Saturday, January 07, 2006

Shame: Microsoft Acquiesces to Chinese Regime's Demand and Shuts Down Dissident Blogger

The Chinese government remains one of the most repressive in the world.

Simultaneously, it is:
  • increasing the size of its military to alarming levels;
  • using its vast population, willing to work for low wages, to cripple the United States and other countries with vast trade deficits;
  • cannibalizing the technological and entertainment intellectual property rights of the West; and leveraging its size to get vast amounts of property and stakes in the businesses of this and other countries.
Repressive regimes love to export their totalitarianism and the government of China gives every indication of wanting to do that throughout Asia and the Pacific Basin.

Meanwhile, the United States is blithely underwriting the Chinese government's steady movement in this direction, thereby giving aid and comfort to the greatest threat to democracy and to the United States in the world today. The threat posed by terrorists like Osama bin Laden pales by comparison with the damage an increasingly powerful and unrepentantly repressive regime like that in Beijing is likely to bring to freedom and to America.

Many American corporations, dazzled by the huge Chinese market, are increasingly dancing to the tune played by the government there, going along with the government's repression of its people.

The latest example of American corporate acquiescence to totalitarianism is the decision by Microsoft to shut down the blog site of a Chinese dissident. Microsoft defends their action, saying they have an obligation to obey the laws of the countries in which they operate. Maybe so. But they have no obligation to operate in those countries!

Corporations, especially ones the size of Microsoft, overlook the leverage they have over a Chinese regime anxious to placate the masses so desperate that they're willing to give up freedom in exchange for a higher financial standard of living.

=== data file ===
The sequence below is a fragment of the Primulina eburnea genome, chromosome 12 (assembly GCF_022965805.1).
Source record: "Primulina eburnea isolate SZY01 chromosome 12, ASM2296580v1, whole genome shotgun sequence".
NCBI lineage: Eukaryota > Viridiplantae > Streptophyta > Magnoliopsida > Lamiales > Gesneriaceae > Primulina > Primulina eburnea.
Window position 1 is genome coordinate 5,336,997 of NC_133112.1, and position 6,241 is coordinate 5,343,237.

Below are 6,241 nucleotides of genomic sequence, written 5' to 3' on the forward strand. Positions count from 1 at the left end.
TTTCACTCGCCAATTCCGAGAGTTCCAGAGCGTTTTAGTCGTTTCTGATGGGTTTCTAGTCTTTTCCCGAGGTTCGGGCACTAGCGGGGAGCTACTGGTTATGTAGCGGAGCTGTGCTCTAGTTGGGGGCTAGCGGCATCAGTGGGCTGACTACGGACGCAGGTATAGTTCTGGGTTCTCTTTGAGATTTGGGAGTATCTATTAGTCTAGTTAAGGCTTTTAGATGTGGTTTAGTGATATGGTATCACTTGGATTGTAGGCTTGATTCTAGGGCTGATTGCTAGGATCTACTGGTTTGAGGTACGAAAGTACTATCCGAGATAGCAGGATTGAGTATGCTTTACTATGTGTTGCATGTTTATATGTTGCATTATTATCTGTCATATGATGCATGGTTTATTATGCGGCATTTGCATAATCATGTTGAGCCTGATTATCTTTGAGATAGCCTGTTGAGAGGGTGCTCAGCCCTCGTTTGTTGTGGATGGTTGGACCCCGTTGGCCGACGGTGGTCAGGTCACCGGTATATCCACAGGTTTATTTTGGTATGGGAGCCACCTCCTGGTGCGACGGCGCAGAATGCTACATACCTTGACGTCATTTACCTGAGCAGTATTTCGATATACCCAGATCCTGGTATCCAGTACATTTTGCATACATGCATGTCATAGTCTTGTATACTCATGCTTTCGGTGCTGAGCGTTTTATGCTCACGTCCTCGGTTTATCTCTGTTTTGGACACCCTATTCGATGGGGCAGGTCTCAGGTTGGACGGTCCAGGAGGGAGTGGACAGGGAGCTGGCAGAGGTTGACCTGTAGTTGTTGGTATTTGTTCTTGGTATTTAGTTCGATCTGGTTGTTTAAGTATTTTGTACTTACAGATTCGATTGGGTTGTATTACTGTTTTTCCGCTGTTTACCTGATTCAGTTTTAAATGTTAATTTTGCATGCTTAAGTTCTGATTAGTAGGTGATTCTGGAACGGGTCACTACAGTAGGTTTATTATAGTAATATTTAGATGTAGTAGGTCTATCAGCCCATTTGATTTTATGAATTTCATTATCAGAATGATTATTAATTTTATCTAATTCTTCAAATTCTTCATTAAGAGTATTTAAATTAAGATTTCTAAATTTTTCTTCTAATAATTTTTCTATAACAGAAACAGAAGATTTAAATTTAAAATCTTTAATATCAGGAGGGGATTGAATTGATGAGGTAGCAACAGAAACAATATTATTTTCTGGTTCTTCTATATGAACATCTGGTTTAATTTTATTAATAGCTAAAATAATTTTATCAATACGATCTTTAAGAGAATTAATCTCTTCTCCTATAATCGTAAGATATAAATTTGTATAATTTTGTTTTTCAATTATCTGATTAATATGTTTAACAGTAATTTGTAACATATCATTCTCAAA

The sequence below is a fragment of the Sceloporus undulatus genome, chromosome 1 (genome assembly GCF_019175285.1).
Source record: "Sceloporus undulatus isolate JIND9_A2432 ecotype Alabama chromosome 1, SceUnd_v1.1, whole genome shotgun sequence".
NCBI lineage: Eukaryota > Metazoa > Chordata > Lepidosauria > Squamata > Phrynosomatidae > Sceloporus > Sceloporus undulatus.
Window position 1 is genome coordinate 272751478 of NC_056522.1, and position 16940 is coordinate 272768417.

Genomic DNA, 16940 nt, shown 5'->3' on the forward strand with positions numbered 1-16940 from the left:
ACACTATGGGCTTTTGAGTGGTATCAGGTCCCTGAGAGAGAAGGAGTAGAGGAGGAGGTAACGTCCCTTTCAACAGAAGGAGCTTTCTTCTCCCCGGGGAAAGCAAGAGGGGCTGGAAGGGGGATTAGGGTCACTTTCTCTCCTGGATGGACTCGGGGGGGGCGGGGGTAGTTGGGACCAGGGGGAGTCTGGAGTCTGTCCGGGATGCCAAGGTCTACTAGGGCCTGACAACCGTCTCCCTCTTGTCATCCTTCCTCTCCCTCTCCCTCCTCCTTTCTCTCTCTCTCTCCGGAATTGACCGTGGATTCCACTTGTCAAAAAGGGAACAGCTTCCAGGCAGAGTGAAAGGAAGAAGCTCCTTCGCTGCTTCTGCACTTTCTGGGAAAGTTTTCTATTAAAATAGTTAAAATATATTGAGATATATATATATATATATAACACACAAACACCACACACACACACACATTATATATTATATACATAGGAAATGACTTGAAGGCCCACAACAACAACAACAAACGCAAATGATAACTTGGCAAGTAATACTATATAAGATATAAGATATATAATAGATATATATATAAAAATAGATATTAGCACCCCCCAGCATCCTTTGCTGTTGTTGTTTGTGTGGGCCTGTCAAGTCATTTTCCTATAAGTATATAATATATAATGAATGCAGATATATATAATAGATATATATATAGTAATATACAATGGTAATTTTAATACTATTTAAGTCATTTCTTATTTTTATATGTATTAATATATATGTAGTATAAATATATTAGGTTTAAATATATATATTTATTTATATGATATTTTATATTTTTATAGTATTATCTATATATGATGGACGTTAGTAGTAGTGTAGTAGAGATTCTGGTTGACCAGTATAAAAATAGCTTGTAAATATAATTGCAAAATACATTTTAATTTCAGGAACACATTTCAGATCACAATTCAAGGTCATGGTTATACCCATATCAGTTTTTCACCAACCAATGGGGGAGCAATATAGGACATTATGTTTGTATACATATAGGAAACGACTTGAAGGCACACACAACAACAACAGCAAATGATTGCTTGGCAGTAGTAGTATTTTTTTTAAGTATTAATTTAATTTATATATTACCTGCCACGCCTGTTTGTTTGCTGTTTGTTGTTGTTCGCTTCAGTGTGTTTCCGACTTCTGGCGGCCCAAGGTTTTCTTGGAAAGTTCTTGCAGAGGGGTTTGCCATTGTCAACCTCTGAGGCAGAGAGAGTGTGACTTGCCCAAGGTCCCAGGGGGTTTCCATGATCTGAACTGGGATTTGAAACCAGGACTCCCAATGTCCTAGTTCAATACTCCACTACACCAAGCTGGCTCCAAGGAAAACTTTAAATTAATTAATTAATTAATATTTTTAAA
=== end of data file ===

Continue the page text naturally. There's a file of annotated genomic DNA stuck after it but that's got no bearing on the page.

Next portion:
It seems to me that if these corporations refuse to do their duty to America and to the cause of freedom by taking a pass on being agents of Chinese repression, then the US government ought to force them to act responsibly.

British prime minister Neville Chamberlain, the "peace in our times" guy who acquiesced to Hitler's demands for territory, is often seen as a failed and naive peacenik. In fact, Chamberlain was acting on the basis of no utopian vision, but to what he thought was sound business principles. He wanted to do what he could to avoid a confrontation so that the businesses of Europe could keep humming along, people's freedom be hanged. Clearly, Microsoft has adopted the same shortsighted Chamberlain-attitude about the regime in China. I hope that our government hasn't done the same thing!

[Thanks to Glenn Reynolds for mentioning this story.

6 comments:

Spider63 said...

Here in America, the capitalist running dogs are willing to sell anyone down the river so they can make more money. I guess Bill Gates is not rich enough to have integrity. Maybe when he has another $10 Billion.

Marty said...

Mark: I am so proud of you!

You used the word "Acquiesces"...wow, things really are moving on wonderfully, aren't they!

I am trying to use the word acquiesce in a sentence but I guess that's why you are the smart one in the family.

It's early. I am tired. My response is non-sense.

John Schroeder said...

Mark:

Microsoft is not a nation-state and therefore the Chamberlain analogy is invalid.

Microsoft is confonted with a decsion concerning principle and they have made one. Dennis Prager contends that business is amoral - I think he is right.

I have done way too much business overseas not to uderstand that it demands compromising some principles, you must choose or not do business. Please don't forget that China used to steal from Microsoft.

In business you are confronted with very difficult decisions. I have refused overseas business that compromised moral issues, but I don't think political blog censorship rises to that level, unless it is concerned with specific heinous political acts like phsyical repression, etc.